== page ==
“The way we check for citizenship and nationality is inefficient, has too many edge-cases, and doesn’t take advantage of cgroups,” noted Lennart Poettering, original developer of systemd. “We’ve designed a more modern implementation in independenced.”
“Take visas, for instance. They’re basically kerberos tickets, but with none of the security. With independenced we can provide an API that ensures validity at the kernel-level. All we have to do is have all programs and the United Nations make a few additional API calls.”
independenced is a systemd service that provides citizenship for users and programs. Despite currently being in pre-alpha status, several distros have already indicated support.
“Canonical is 100% behind this new technology,” Mark Shuttleworth, CEO of Canonical, commented. “One of our strengths is reading the tech landscape, and we can tell independenced is the future.”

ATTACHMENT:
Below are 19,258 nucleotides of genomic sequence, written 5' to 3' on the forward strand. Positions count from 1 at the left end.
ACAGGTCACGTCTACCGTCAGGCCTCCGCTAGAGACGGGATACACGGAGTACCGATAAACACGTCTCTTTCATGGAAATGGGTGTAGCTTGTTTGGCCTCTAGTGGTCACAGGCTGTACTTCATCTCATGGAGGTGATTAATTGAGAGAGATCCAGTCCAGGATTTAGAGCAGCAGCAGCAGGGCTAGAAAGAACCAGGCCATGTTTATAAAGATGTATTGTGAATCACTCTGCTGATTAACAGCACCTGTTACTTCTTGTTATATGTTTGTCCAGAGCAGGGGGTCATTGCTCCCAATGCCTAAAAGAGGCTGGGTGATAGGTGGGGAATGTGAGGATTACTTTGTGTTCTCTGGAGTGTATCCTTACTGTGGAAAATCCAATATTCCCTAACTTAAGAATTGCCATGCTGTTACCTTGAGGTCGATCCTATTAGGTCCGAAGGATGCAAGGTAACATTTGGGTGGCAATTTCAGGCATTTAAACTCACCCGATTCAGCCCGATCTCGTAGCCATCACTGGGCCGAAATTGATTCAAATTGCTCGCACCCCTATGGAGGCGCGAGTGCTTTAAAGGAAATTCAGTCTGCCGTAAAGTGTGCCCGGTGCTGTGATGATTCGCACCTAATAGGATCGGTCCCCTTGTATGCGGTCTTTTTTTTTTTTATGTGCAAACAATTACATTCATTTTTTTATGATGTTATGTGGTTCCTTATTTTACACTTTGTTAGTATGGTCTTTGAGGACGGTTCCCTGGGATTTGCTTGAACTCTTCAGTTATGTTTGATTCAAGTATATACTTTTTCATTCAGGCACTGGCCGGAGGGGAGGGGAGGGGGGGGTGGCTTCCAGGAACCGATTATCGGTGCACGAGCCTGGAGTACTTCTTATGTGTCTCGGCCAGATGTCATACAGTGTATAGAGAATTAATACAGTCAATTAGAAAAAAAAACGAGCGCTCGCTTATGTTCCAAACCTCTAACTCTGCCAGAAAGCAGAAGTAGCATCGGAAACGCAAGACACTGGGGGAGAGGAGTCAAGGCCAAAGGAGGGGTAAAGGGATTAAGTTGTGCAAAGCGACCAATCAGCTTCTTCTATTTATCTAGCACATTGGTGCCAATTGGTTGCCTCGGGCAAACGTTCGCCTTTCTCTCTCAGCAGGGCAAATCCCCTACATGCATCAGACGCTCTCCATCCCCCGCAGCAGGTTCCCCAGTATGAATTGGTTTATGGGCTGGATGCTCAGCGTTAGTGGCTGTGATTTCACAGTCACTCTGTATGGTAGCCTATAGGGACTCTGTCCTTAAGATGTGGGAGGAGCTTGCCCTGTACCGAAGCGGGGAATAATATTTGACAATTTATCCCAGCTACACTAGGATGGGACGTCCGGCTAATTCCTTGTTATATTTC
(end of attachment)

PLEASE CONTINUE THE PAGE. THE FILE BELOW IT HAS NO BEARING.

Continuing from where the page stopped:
Not all groups were supportive of independenced, however.
“Most of the issues they mention in their rationale are non-problems,” one grumpy sysad reported. “Sure I can fake a passport. And not all nationals are citizens. And some countries have conflicting laws on dual-citizenship. And international waters are grey areas. And Antarctica. And space.”
“That’s what init scripts are for.”
When asked about how systemd will deal with legacy programs, Lennart shrugged and laughed.
“If you don’t know where a program comes from, it’s probably Chinese. That we can hardcode.”